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This beautiful medieval bishop’s crook and silver-gilt case, or Coigreach, are associated with St Fillan of Perthshire, and are among our most important medieval church artefacts.
Date of Crozier
Crozier made from
Date of Coigreach
Coigreach made from
Silver, gold, rock crystal, AD1200–1500
Glendochart, Perthshire, Scotland
The Crozier and Coigreach are on display in the Kingdom of the Scots gallery, Level 1, National Museum of Scotland.
Did you know?
The name ‘Fillan’ probably means ‘little wolf’ in Irish Gaelic.
The St Fillan’s Crozier and Coigreach are two separate yet connected objects. Both are associated with Fillan, who according to tradition was an early-medieval abbot who settled in Glendochart in Perthshire.
A crozier (sometimes spelled crosier) is a staff of office usually surmounted by a crook, which represents the pastoral authority of a bishop, symbolising their role as the shepherd of their ‘flock’. The St Fillan’s Crozier dates to the eleventh century and is made in the characteristic West Highland style, decorated with niello, a black mixture of copper, silver and lead sulphides often as an inlay in Celtic jewellery.
Among the earliest surviving croziers are examples from Hoddom, Dumfries and Galloway now in the British Museum, and St Fillan’s Crozier, both dating to the eleventh century. More elaborately decorated croziers from the twelfth century include the drop from St Finan’s Isle, Loch Shiel, another decorated drop from Hoddom, and one from a bishop’s grave at Whithorn, Dumfries and Galloway.
The Coigreach, created at a much later date, is a silver-gilt reliquary, which was made as an elaborate shrine to encase the St Fillan’s Crozier. Although the Coigreach originally dates from the 13th century, with additions from the 14th and 15th centuries, it incorporates panels of filigree removed from the Crozier.
The fact that such an elaborate reliquary was created for the Crozier indicates its significance, and the survival of both these objects is evidence for the place of Fillan as a national saint. Traditionally, this object-pair was imbued with the power to heal both humans and livestock, and was used for blessings.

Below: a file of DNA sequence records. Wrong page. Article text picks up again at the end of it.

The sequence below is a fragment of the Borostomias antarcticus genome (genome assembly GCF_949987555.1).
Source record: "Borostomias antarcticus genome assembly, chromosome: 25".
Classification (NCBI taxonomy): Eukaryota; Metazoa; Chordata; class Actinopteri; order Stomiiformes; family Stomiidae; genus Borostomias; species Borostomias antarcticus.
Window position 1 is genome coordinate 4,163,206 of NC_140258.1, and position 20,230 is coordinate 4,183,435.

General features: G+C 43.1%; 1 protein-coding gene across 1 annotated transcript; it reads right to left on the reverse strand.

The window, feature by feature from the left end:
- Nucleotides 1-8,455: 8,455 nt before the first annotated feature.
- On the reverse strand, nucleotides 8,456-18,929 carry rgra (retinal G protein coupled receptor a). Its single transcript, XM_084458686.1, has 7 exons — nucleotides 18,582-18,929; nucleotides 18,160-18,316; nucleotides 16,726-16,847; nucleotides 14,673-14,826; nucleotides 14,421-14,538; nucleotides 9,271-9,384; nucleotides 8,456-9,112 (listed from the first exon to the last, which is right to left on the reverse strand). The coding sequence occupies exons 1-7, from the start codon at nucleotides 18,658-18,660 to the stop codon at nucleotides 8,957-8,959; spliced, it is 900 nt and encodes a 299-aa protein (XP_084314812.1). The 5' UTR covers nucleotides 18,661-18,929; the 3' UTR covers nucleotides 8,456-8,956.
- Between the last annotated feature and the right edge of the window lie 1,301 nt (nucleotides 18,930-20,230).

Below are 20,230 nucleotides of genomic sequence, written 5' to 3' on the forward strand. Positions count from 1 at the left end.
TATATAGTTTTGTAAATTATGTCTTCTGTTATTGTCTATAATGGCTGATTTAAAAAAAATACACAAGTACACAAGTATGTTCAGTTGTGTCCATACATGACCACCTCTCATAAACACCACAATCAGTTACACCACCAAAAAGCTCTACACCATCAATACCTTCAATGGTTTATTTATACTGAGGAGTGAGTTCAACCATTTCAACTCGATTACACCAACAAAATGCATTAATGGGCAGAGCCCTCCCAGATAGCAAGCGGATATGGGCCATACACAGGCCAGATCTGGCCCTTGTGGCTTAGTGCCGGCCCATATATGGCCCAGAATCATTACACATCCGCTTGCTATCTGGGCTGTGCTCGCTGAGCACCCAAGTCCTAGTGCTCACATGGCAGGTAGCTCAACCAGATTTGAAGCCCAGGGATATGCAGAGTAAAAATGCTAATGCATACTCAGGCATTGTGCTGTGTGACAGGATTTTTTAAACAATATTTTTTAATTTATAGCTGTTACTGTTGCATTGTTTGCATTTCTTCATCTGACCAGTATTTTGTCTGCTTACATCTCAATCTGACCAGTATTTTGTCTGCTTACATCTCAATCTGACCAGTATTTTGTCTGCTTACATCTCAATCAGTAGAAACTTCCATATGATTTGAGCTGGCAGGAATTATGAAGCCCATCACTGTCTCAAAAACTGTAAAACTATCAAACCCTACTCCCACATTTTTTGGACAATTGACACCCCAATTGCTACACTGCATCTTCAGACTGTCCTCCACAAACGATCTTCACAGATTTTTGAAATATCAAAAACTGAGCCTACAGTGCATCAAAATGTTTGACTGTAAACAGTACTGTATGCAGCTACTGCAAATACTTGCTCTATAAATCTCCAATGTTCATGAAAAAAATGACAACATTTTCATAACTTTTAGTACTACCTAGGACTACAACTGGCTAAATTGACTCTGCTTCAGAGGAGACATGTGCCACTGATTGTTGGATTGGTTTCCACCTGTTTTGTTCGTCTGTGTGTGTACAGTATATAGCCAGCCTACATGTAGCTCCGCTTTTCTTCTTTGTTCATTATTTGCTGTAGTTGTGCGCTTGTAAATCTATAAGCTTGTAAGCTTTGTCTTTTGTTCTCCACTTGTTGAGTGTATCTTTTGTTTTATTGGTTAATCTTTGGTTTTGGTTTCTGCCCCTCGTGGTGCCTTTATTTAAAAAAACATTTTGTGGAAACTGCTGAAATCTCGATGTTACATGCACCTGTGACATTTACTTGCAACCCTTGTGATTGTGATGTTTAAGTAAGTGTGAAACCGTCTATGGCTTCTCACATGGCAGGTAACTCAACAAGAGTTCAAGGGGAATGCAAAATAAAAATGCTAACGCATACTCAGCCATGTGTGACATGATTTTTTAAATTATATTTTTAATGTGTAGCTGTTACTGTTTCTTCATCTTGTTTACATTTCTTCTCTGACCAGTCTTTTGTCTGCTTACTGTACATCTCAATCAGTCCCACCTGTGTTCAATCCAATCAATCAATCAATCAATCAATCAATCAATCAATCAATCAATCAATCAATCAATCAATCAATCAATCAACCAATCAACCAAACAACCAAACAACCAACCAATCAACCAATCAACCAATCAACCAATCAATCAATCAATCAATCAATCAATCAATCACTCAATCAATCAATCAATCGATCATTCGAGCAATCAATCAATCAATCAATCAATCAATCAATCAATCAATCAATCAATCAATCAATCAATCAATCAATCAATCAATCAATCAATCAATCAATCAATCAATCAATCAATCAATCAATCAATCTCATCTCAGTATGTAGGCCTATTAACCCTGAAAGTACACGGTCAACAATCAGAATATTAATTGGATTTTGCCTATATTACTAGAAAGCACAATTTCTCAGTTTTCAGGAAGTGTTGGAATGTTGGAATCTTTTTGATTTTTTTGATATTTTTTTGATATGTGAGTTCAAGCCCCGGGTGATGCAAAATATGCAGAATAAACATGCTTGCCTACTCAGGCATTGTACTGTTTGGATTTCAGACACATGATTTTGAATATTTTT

St Fillan was a well-loved saint in medieval Perthshire, and we know of other relics of his from several sites, like the bronze handbell from Strathfillan. This is one of several early medieval (seventh- to eleventh-century) handbells used in early monasteries in Scotland and Ireland, which became saints’ relics in the later medieval period. Some of these, like one from Kilmichael Glassary, were enshrined with elaborate reliquaries like the Coigreach which shows they continued to be venerated centuries after they were first made.
The Dewar family of Glendochart, Perthshire, preserved the double shrine for many centuries. Over time this family became known by the Gaelic name for a keeper of symbolic relics – deòradh – and in turn this became more commonly anglicised as ‘Dewar’. Thus by the 14th century this was the usual rendering of the surname of the keepers of the Coigreach.
The Coigreach and the Crozier were to travel far beyond Scotland. In 1819 they were taken by the then hereditary keeper, Archibald Dewar, when he emigrated to Ontario. Even in a new continent the traditions surrounding the objects continued. As had been the custom in Scotland, the Coigreach was used to bless the drinking water of cattle of Scottish emigrants in Ontario.
It was thanks to the diligence of the Scottish antiquarian and archaeologist Sir Daniel Wilson that these two important medieval objects were successfully returned to Scotland. It was at the time of its homecoming that the Crozier was removed and separated from the outer shrine of the Coigreach, which is how you’ll see them on display today.